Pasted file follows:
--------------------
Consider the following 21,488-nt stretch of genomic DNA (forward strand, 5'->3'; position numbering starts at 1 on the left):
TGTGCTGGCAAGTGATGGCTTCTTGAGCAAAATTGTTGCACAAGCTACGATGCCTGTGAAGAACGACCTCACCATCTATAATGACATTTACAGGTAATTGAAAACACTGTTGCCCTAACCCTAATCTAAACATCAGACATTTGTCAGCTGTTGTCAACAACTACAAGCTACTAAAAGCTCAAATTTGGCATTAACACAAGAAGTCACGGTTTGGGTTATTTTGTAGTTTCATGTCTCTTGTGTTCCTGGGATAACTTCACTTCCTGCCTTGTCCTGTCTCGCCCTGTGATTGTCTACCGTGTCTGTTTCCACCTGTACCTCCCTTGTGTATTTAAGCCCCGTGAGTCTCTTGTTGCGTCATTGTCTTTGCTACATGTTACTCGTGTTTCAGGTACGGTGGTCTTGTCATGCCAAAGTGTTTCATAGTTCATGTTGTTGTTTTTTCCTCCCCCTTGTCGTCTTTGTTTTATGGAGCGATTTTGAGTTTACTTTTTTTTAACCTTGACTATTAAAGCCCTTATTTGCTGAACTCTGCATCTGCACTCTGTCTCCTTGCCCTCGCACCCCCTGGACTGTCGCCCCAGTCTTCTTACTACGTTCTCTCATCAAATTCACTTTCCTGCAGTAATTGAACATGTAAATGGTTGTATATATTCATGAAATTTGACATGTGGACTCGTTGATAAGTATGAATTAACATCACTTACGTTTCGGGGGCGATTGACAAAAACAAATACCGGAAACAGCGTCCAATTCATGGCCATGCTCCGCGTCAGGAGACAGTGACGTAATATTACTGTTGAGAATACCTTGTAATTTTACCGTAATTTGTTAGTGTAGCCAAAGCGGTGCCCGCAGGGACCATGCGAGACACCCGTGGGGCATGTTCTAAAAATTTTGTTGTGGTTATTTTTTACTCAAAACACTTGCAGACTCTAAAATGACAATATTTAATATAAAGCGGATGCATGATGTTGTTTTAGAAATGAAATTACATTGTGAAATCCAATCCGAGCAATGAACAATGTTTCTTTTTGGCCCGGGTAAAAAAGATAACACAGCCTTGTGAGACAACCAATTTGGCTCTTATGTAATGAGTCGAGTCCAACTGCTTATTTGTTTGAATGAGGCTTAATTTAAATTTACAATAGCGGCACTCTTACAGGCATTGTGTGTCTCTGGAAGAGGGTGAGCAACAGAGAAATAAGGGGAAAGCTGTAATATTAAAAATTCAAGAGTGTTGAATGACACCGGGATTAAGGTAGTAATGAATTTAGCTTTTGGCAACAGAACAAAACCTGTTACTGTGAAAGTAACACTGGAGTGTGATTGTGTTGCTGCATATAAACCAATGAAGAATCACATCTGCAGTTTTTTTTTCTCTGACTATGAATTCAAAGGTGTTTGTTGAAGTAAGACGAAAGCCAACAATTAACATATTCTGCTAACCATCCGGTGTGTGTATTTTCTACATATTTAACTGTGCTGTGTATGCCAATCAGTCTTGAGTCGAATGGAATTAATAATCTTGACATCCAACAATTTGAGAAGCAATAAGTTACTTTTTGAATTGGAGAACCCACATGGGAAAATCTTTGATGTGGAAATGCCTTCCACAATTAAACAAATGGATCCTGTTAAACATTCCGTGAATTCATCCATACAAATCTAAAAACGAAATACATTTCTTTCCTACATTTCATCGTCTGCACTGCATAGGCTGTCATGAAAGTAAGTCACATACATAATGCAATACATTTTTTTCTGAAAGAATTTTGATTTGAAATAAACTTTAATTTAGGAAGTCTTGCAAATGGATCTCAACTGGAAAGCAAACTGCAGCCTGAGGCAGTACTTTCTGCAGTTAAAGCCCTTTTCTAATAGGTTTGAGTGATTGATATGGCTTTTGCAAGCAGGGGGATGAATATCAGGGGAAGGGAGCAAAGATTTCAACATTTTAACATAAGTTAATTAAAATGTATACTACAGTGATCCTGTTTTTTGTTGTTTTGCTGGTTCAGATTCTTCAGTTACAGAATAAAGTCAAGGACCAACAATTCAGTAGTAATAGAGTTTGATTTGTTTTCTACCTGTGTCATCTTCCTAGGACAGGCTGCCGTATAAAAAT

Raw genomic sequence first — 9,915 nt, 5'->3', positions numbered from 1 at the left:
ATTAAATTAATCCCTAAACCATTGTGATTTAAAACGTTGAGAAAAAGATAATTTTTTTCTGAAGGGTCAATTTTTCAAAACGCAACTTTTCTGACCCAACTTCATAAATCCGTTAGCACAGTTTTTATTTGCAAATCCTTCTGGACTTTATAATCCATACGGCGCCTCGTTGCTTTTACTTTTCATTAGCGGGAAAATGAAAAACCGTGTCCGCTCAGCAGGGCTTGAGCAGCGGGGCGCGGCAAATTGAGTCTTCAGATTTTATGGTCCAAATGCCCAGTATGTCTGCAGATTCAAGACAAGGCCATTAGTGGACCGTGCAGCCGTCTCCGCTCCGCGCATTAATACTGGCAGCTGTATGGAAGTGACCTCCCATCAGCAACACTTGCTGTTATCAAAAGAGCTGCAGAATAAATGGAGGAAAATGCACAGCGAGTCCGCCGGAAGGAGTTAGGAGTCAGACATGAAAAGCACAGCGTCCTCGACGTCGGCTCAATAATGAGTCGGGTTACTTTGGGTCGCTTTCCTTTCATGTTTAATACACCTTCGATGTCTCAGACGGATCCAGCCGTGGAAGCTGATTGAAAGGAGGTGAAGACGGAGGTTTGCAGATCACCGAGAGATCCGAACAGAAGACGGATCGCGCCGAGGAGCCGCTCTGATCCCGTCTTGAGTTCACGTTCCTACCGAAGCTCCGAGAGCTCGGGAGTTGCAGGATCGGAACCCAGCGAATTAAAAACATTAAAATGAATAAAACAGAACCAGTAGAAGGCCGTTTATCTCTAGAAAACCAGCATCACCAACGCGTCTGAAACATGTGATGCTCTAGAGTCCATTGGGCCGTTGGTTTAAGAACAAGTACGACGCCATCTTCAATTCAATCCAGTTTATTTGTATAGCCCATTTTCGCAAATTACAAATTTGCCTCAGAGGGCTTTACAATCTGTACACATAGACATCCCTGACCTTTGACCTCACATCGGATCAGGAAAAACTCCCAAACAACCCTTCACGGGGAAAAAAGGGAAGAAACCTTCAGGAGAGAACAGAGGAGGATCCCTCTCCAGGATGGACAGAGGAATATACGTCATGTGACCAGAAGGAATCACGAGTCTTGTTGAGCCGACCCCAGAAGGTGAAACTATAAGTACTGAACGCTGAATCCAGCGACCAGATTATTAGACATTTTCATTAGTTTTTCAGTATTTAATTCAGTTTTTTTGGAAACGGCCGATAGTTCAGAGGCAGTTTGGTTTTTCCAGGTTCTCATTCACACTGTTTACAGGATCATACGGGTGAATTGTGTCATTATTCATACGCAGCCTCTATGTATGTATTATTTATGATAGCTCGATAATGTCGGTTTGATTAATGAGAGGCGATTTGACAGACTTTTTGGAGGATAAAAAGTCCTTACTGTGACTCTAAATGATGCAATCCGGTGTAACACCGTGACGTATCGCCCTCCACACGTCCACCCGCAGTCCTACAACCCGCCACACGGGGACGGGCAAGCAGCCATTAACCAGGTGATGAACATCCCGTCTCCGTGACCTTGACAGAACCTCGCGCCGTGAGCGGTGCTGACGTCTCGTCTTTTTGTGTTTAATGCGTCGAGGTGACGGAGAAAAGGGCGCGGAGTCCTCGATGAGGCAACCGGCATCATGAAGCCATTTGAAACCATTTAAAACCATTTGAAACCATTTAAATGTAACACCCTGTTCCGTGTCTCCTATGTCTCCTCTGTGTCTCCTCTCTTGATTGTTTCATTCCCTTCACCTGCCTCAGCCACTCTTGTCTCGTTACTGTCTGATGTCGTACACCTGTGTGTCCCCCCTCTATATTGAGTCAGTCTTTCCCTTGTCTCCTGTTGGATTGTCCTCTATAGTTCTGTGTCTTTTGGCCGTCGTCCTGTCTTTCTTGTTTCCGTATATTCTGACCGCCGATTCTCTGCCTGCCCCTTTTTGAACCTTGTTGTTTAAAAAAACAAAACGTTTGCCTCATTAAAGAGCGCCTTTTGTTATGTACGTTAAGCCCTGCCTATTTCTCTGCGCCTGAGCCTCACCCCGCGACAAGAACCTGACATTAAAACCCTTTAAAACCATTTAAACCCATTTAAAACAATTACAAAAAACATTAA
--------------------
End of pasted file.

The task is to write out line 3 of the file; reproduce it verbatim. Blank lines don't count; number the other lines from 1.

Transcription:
Raw genomic sequence first — 9,915 nt, 5'->3', positions numbered from 1 at the left: